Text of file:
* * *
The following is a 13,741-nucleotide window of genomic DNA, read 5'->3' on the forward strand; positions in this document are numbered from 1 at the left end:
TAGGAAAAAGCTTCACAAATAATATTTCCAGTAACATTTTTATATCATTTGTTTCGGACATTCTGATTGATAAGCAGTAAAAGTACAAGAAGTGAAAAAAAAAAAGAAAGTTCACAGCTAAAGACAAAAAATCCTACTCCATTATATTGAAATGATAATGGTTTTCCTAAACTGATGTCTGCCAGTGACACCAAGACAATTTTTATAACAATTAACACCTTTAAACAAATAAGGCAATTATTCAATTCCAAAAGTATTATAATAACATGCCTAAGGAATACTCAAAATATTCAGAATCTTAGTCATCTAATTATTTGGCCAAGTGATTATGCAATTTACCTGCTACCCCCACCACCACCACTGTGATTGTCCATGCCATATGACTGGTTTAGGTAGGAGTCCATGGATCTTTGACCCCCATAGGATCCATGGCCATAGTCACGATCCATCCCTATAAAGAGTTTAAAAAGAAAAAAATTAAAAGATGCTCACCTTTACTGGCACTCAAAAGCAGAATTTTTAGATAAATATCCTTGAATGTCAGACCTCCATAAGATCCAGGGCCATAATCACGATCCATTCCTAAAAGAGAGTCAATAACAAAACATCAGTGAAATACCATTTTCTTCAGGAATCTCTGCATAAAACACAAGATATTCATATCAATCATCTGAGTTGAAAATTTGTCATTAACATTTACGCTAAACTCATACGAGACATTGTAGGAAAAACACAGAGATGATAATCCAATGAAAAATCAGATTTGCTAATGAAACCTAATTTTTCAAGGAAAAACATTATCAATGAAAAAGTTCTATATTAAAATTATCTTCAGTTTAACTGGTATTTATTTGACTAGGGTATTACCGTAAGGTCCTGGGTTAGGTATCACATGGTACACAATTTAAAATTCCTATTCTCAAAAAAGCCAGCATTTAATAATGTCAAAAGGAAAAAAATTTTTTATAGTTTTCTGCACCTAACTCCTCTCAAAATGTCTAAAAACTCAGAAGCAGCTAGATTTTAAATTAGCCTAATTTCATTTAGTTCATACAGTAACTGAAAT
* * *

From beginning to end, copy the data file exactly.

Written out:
The following is a 13,741-nucleotide window of genomic DNA, read 5'->3' on the forward strand; positions in this document are numbered from 1 at the left end:
TAGGAAAAAGCTTCACAAATAATATTTCCAGTAACATTTTTATATCATTTGTTTCGGACATTCTGATTGATAAGCAGTAAAAGTACAAGAAGTGAAAAAAAAAAAGAAAGTTCACAGCTAAAGACAAAAAATCCTACTCCATTATATTGAAATGATAATGGTTTTCCTAAACTGATGTCTGCCAGTGACACCAAGACAATTTTTATAACAATTAACACCTTTAAACAAATAAGGCAATTATTCAATTCCAAAAGTATTATAATAACATGCCTAAGGAATACTCAAAATATTCAGAATCTTAGTCATCTAATTATTTGGCCAAGTGATTATGCAATTTACCTGCTACCCCCACCACCACCACTGTGATTGTCCATGCCATATGACTGGTTTAGGTAGGAGTCCATGGATCTTTGACCCCCATAGGATCCATGGCCATAGTCACGATCCATCCCTATAAAGAGTTTAAAAAGAAAAAAATTAAAAGATGCTCACCTTTACTGGCACTCAAAAGCAGAATTTTTAGATAAATATCCTTGAATGTCAGACCTCCATAAGATCCAGGGCCATAATCACGATCCATTCCTAAAAGAGAGTCAATAACAAAACATCAGTGAAATACCATTTTCTTCAGGAATCTCTGCATAAAACACAAGATATTCATATCAATCATCTGAGTTGAAAATTTGTCATTAACATTTACGCTAAACTCATACGAGACATTGTAGGAAAAACACAGAGATGATAATCCAATGAAAAATCAGATTTGCTAATGAAACCTAATTTTTCAAGGAAAAACATTATCAATGAAAAAGTTCTATATTAAAATTATCTTCAGTTTAACTGGTATTTATTTGACTAGGGTATTACCGTAAGGTCCTGGGTTAGGTATCACATGGTACACAATTTAAAATTCCTATTCTCAAAAAAGCCAGCATTTAATAATGTCAAAAGGAAAAAAATTTTTTATAGTTTTCTGCACCTAACTCCTCTCAAAATGTCTAAAAACTCAGAAGCAGCTAGATTTTAAATTAGCCTAATTTCATTTAGTTCATACAGTAACTGAAAT